Until Tuesday, accusations that former Pittsburgh police Chief Nate Harper was involved in a bid-rigging scheme were a matter of two fingers pointing at each other.
Mr. Harper's old friend said the chief was the mastermind. The chief, first personally and later through attorneys, said he wasn't even involved.
Weighing in Tuesday against Mr. Harper was former city systems analyst Christine Kebr, saying at her own sentencing that Mr. Harper told her to help Robinson entrepreneur Art Bedway win a bid to install and maintain radios and computers in police cruisers.
"I surely regret complying with Nate Harper's direction" to work with Bedway, Kebr told U.S. District Judge Cathy Bissoon, who sentenced her to three years' probation for conspiracy.
Kebr, 57, of Castle Shannon said she took two payments, totaling $6,000, from Bedway because her brother was having financial problems. "I regret that, too," she said, adding that her only consolation was that the contract the city reached with Alpha Outfitters resulted in better equipment for the police.
Kebr's attorney, Gary Gerson, portrayed her as a dedicated city employee who respected the chain of command in helping Bedway-controlled Alpha Outfitters to get a contract on which the city ultimately paid $327,729.
"She was used and taken advantage of by two very sophisticated men," said Mr. Gerson, calling her "a lamb among wolves."
Mr. Harper is to be sentenced Feb. 25 on unrelated charges and has never been charged in relation to the Alpha Outfitters contract.
The sentencing appears to end one chapter in the federal probe of the city, though Mr. Gerson said charges against Mr. Harper in relation to Alpha Outfitters didn't seem to be out of the question.
One of Mr. Harper's attorneys, Robert Del Greco, strongly disagreed Tuesday, saying he took the lack of an indictment as proof of Mr. Harper's claims of innocence.
Kebr, hired by the city in 2001 by the city Information Systems Department, was in charge of technology for the police. She was dissatisfied with the in-car technology, and went to Mr. Harper, according to Mr. Gerson.
"She did not suggest a particular vendor," Mr. Gerson told Judge Bissoon. "It was then-Chief Harper who responded to her, 'I have someone in mind.' That someone was Art Bedway. ... Art Bedway was the chief's man."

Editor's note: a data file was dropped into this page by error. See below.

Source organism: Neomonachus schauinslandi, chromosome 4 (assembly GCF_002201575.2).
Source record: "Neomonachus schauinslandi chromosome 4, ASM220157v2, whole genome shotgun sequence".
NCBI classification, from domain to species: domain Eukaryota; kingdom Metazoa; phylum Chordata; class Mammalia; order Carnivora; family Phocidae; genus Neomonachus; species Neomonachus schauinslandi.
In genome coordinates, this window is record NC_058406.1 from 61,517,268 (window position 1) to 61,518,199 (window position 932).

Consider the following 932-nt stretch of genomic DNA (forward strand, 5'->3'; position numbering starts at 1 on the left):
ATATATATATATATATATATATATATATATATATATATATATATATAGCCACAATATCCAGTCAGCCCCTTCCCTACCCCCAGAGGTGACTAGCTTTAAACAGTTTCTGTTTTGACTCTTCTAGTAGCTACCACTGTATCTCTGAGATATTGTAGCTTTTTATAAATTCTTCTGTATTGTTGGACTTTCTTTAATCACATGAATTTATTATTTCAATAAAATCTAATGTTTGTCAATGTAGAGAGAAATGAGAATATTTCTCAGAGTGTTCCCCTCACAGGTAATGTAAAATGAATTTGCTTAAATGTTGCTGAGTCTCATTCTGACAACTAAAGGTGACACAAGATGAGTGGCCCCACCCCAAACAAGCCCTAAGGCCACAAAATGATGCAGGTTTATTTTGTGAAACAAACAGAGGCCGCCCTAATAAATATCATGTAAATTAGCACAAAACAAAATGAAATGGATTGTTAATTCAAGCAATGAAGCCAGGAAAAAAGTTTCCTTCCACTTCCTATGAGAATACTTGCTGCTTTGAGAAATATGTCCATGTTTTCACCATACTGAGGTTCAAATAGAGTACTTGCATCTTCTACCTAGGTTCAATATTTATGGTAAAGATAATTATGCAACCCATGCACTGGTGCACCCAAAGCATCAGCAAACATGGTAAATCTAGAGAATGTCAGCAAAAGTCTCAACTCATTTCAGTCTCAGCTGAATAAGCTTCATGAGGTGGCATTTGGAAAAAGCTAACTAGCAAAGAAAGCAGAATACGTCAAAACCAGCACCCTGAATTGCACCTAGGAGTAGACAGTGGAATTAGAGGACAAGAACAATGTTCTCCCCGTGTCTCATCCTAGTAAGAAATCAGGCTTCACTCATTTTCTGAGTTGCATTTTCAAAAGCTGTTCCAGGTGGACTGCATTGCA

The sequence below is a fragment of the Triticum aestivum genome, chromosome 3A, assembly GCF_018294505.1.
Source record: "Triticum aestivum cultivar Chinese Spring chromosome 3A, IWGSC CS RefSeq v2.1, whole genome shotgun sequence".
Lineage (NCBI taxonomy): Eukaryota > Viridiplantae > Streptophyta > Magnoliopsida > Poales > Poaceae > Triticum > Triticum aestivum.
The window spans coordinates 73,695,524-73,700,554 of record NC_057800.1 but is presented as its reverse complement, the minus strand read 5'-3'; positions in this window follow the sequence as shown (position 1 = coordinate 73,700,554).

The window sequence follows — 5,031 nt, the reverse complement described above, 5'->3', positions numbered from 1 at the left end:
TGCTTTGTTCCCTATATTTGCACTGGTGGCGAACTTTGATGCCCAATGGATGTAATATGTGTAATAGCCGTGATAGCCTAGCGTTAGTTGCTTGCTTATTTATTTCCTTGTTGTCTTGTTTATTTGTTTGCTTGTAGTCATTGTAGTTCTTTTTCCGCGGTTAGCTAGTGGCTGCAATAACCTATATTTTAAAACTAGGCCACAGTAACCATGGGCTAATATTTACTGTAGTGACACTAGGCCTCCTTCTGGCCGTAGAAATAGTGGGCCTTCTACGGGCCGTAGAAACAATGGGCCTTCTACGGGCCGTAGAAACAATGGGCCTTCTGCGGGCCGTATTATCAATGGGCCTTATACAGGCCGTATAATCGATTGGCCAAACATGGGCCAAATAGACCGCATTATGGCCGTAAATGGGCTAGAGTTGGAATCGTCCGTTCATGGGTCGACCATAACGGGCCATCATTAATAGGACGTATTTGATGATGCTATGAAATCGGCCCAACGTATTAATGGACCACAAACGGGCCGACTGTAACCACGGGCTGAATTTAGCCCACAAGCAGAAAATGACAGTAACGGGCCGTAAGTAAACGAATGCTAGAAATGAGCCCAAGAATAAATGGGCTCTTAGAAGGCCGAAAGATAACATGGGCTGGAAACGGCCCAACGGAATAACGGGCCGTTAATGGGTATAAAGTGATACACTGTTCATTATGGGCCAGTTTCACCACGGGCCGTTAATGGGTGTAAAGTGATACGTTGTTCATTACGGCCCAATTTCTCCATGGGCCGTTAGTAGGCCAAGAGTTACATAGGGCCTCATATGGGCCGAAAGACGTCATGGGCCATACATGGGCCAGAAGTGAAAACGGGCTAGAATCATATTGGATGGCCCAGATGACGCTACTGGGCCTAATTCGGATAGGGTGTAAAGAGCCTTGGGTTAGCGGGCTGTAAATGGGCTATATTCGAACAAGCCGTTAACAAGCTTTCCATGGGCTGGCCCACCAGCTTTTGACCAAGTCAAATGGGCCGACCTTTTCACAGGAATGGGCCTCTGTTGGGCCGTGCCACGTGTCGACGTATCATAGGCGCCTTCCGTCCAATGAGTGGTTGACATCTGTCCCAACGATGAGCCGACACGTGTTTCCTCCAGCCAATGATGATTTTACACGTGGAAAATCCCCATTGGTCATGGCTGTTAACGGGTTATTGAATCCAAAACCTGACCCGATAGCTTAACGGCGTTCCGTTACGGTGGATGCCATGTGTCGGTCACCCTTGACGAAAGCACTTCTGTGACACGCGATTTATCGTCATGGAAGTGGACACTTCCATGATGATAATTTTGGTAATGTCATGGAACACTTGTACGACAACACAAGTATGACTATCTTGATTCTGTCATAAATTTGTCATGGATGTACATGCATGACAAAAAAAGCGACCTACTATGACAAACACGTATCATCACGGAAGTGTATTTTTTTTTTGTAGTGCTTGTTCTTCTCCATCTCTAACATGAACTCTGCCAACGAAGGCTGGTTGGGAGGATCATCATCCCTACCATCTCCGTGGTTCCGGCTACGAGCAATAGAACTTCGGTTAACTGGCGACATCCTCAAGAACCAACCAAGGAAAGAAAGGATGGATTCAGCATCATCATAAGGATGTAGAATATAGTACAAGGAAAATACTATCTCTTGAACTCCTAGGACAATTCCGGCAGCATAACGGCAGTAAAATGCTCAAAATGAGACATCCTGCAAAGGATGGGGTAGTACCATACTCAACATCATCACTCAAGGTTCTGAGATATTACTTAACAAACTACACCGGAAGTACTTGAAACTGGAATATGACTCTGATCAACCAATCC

Bedway offered to hire Kebr's relatives, but she declined, according to Mr. Gerson. The bribes came after the contract was already in place.
"Why did you take the money?" Judge Bissoon asked.
"At first, I gave it back," said Kebr. "He gave it back to me." So she gave the $3,000 to her brother, doing the same with a later payment in the same amount.
Prosecutors have said that another conspirator got $9,000 from Bedway, and the Robinson man's attorneys have said that was Mr. Harper.
"Chief Harper has his own problems for which he will be sentenced on Feb. 25. He has admitted to those problems," Mr. Del Greco said, adding that to "continue to have to challenge allegations relative to the culpability of two other individuals, frankly, as I said, is wearisome."
Mr. Harper pleaded guilty to conspiracy to commit theft from a federally funded program and failure to file tax returns. Federal prosecutors accused him of instructing others to place $70,628 in funds meant for city coffers into unauthorized accounts at the Greater Pittsburgh Police Federal Credit Union, then making personal use of $31,986.
Federal sentencing guidelines suggested that Kebr could have faced as much as two years in prison. Assistant U.S. attorney Robert Cessar, though, filed a motion recognizing her cooperation with the investigation, inviting the judge to impose a less severe sentence.
Judge Bissoon ordered Kebr to serve six months of her probation on home detention, and to pay a $6,000 fine, reflecting the bribes she took. Last month the judge sentenced Bedway, 64, to three years of probation and a $30,000 fine for conspiracy, bribery and mail fraud. She promptly permitted him to go to Florida.
Judge Bissoon said the home detention in Kebr's sentence reflected the fact that she was a city employee, and thus violated a public trust that didn't apply to Bedway. She also noted that Kebr lost much already.
The former technologist lost her $60,000 job with the city and is now a prep cook earning just above minimum wage, Mr. Gerson said. "She's lost her reputation in the community," he said. "She is a pariah."
Liz Navratil: firstname.lastname@example.org. Rich Lord: email@example.com. First Published February 11, 2014 11:29 AM